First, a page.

Workers install solar panels at a solar park in India. (Sam Panthaky/AFP/Getty Images)

The recent Commerce Department announcement that it would start levying duties ranging from 2.9 percent to 4.73 percent on imports of Chinese solar panels, as well as panels made in other countries that have Chinese-made solar cells, received much attention and mixed reactions from various players within the U.S. solar industry.

The decision, made after finding evidence that China’s government provided illegal subsidies to its export manufacturers, was largely seen as a way to assuage domestic solar manufacturers who have suffered in the past two years as prices for solar modules dropped precipitously. Whether this is an opening salvo to a trade war with China, the solar industry needs to refocus its efforts on a less dramatic but ultimately more important issue — cost reduction.

The photovoltaic industry is currently reliant on the 30 percent federal Investment Tax Credit and varying state incentives to make solar projects economically attractive. In light of recent legislative paralysis regarding renewable energy incentives and open hostility from some members of the government, we cannot reasonably expect any new support from the federal government. Much the same can be said with regard to the state level as well.

In our region, Maryland, D.C. and Virginia, the most urgent work to be done is to address the cost of installation. That means improving our business processes, working with utilities to ease system interconnection, and addressing the wildly varying permitting requirements that add unnecessary roadblocks to system development. Lowering these “soft” costs will help get us to cost-competitiveness just as surely as will lowered module prices. However, if the cost of installed solar sticks at 1.3 to 1.5 times the cost of grid power, it is a very real possibility that the industry will fail to move forward in a meaningful way.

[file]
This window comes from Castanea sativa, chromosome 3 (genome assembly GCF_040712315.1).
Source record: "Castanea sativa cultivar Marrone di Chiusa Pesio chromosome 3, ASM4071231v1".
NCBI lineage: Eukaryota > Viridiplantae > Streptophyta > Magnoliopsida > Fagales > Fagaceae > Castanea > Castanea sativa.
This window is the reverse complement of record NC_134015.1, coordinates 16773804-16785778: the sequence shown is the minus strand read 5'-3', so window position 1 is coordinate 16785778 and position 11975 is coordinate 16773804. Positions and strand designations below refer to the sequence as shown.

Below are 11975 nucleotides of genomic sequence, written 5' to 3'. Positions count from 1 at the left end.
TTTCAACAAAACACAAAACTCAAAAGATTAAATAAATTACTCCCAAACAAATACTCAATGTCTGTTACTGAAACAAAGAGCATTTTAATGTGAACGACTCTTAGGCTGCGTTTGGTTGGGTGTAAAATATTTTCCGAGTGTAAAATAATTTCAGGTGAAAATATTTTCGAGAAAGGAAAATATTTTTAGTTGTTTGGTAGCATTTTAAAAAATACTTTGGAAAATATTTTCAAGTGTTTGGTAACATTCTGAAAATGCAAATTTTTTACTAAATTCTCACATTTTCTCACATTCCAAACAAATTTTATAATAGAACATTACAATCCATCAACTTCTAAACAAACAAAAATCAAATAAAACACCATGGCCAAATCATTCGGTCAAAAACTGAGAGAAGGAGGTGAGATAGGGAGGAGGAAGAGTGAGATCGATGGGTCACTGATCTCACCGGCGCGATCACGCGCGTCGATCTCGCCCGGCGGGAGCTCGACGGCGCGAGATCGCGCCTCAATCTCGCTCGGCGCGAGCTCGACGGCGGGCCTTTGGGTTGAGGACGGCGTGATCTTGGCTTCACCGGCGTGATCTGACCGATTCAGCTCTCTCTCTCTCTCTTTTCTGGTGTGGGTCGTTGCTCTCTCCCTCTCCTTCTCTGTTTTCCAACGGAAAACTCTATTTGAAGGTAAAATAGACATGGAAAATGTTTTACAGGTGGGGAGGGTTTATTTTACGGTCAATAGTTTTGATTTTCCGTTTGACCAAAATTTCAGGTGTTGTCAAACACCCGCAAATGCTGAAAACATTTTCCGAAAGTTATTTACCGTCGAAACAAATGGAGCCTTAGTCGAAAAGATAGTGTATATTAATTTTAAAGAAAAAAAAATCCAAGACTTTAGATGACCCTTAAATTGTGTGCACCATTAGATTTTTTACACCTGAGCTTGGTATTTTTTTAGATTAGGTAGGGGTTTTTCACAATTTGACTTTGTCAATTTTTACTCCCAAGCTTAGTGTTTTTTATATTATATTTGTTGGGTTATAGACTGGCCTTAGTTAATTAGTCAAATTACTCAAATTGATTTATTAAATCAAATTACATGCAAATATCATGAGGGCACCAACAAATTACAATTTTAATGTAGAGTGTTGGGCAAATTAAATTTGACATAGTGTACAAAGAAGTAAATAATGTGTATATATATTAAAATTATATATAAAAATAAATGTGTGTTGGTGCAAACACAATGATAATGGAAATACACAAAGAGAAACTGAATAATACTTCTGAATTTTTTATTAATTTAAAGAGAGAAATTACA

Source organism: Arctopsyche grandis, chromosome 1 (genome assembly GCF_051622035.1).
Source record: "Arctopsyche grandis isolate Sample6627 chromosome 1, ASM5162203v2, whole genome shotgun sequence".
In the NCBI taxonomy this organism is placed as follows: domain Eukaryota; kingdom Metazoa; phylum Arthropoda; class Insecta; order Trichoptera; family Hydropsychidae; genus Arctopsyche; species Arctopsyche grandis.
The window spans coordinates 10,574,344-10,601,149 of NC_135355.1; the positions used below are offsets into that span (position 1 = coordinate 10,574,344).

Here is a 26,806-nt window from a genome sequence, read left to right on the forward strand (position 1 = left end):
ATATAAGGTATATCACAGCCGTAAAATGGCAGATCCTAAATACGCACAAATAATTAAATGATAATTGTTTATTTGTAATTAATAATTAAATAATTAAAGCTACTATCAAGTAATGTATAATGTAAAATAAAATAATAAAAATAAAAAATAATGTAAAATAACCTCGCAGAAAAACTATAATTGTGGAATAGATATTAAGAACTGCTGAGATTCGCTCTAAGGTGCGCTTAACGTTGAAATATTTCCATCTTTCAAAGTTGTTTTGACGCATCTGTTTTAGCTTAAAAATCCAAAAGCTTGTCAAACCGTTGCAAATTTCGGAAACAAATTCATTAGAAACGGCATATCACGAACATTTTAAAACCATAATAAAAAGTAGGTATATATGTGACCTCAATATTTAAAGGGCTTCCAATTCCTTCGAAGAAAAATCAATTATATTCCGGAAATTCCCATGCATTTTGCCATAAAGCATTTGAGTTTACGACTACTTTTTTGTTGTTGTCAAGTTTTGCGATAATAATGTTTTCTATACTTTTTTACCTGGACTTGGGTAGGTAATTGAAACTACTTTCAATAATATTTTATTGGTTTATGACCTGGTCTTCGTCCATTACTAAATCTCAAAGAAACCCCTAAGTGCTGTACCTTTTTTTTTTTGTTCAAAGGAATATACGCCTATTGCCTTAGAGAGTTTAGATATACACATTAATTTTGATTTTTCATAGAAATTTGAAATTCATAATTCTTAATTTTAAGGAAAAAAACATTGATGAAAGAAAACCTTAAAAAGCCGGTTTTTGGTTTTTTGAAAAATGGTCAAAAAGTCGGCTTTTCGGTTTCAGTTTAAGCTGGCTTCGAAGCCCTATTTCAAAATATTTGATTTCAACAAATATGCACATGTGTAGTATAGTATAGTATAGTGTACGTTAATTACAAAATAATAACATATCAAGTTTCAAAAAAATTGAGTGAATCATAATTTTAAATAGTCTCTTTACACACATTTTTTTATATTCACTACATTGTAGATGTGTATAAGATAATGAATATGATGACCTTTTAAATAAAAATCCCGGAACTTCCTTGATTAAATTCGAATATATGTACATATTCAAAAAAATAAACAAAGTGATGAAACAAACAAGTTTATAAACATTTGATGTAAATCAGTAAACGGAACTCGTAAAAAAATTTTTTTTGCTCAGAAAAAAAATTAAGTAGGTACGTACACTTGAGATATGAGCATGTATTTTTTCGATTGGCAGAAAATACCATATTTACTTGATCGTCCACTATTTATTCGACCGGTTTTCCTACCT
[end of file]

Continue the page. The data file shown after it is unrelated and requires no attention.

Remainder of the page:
Regardless of whether module prices continue to drop, stagnate or inch up, the downward trend on overall costs must continue.

In order to maintain growth and ensure the success and survival of the industry, solar cells must become cost-competitive with the retail cost of utility power, quickly. The tax credit ends in 2016, which means we have roughly four and a half years to make that happen. If we can reach that benchmark in at least a dozen states before the end of 2016, there will be no stopping this industry; it will have reached its “tipping point.”

Unless these cost reduction efforts are given our full attention, we run the risk of derailing the progress that has been so hard won for the solar industry. We cannot afford to be distracted or slowed down. We must be cost-competitive on the retail level with utility-supplied power by 2016. If we miss that goal, it won’t matter much who won or lost a trade war in 2012.

Tony Clifford is chief executive of Rockville-based Standard Solar.